In a text exchange on Sept. 9, U.S. Ambassador to Ukraine Bill Taylor expressed concerns that military assistance was being withheld from Ukraine in an effort to pressure Zelensky to launch investigations at Trump's request.

Taylor warned Sondland that the move had "shaken [the Ukrainians'] faith in us." He added, "As I said on the phone, I think it's crazy to withhold security assistance for help with a political campaign."

Sondland replied that he believed Taylor was "incorrect about President Trump's intentions," claiming that he felt Trump "has been crystal clear no quid pro quos of any kind." He said Trump was solely "trying to evaluate whether Ukraine is truly going to adopt the transparency and reforms that President Zelensky promised during his campaign. I suggest we stop the back and forth by text."

The text exchanges also include correspondence with Trump's personal attorney Rudy Giuliani, who has come under mounting scrutiny over his own communications with Ukraine.

Republicans dismissed Volker's testimony on Thursday, claiming that it did nothing to support efforts by the Democrats to investigate Trump. Democrats, meanwhile, argued that the text exchanges are further proof of the Trump administration's attempts to pressure Ukraine to meddle in a U.S. presidential election.

Trump's call with Zelensky is the subject of a whistleblower complaint to the intelligence community, publicly released last week by the House Intelligence Committee, which alleged that Trump was "using the power of his office to solicit interference from a foreign country in the 2020 U.S. election."

The whistleblower claimed that White House officials were so concerned about what the president had said during the mid-July call that they intervened to "lock down all records of the phone call, especially the word-for-word transcript of the call."

Trump has admitted that he asked Ukraine to investigate the Bidens, although he has repeatedly insisted he did nothing wrong, declaring there was "no pressure" applied and rejecting claims of a quid pro quo. He has also doubled down on unsubstantiated allegations that Biden's family engaged in corrupt behavior and described his phone call with Zelensky as "perfect."

On Thursday morning, Trump publicly urged both Ukraine and China to investigate the Biden family. The president, whose administration is currently negotiating the resolve of a trade dispute with China, said Thursday that he had not yet asked Chinese President Xi Jinping to investigate the matter but claimed that "what happened in China is just about as bad as what happened with Ukraine."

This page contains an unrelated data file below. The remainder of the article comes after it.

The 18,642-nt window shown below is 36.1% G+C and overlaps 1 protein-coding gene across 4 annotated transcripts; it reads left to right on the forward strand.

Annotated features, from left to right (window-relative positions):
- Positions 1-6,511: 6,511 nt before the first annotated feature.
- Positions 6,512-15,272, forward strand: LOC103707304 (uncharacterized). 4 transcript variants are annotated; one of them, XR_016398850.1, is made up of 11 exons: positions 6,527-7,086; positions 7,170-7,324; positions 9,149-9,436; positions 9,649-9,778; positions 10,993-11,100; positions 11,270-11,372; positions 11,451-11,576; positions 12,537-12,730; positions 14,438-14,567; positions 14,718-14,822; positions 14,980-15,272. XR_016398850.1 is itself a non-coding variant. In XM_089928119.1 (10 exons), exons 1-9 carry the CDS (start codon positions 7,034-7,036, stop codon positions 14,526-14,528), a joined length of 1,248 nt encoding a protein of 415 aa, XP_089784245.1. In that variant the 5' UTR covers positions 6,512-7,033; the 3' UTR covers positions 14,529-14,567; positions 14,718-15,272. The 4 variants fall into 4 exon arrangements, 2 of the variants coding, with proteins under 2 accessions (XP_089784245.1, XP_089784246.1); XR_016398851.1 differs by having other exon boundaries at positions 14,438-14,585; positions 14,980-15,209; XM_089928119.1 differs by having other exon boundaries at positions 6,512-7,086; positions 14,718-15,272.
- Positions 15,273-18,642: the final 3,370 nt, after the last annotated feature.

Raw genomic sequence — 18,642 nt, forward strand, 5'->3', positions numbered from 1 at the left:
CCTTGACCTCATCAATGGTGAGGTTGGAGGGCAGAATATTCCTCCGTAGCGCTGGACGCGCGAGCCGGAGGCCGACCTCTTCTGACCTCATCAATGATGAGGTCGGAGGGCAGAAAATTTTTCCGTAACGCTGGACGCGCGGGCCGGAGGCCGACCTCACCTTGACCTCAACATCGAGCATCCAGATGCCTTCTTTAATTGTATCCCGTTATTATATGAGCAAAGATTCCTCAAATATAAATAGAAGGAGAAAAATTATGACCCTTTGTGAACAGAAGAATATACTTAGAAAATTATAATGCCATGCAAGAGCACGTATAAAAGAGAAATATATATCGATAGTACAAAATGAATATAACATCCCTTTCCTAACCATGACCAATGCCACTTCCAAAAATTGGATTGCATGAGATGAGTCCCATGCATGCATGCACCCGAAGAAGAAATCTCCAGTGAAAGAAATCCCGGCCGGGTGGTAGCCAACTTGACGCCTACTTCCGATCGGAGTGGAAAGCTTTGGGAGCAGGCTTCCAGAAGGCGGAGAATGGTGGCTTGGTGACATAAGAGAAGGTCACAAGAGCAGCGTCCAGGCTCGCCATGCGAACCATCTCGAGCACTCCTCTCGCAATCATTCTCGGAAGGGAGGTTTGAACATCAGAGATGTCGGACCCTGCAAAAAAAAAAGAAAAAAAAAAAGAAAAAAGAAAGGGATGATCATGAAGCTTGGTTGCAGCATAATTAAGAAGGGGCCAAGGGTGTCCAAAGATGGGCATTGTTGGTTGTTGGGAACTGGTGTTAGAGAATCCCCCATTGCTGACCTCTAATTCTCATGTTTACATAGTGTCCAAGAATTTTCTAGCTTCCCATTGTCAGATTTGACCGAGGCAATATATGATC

Hours after Trump's admission, CNN reported that Trump had mentioned Biden, as well as Massachusetts Sen. Elizabeth Warren, another leading Democratic presidential candidate, in a June 18 call with Xi. During that conversation, Trump reportedly told Xi he would remain quiet on the protests in Hong Kong as trade talks progressed.

Records of Trump's call with Xi were reportedly stored in the same highly-secured electronic system the White House used to store records of president's call with Zelensky. Warren has called on the White House to release a transcript of the call.

There has been no evidence of corruption on the part of either Joe or Hunter Biden.

"This is not normal or acceptable. It is unethical, unpatriotic and wrong. American Presidents should never press foreign powers to target their domestic political rivals," House Intelligence Committee Chairman Adam Schiff, Foreign Affairs Chairman Eliot Engel and House Oversight Chairman Elijah Cummings wrote in a joint letter released Thursday with the text messages.

"Engaging in these stunning abuses in broad daylight does not absolve President Trump of his wrongdoings — or his grave offenses against the Constitution," they wrote.

As Democrats press ahead with their impeachment inquiry, Trump and his allies have been working hard to build the president's defense. Jared Kushner, the president's senior adviser and his son-in-law, and White House chief of staff Mick Mulvaney are reportedly the officials most focused on developing the administration's anti-impeachment strategy.

By Shira Tarlo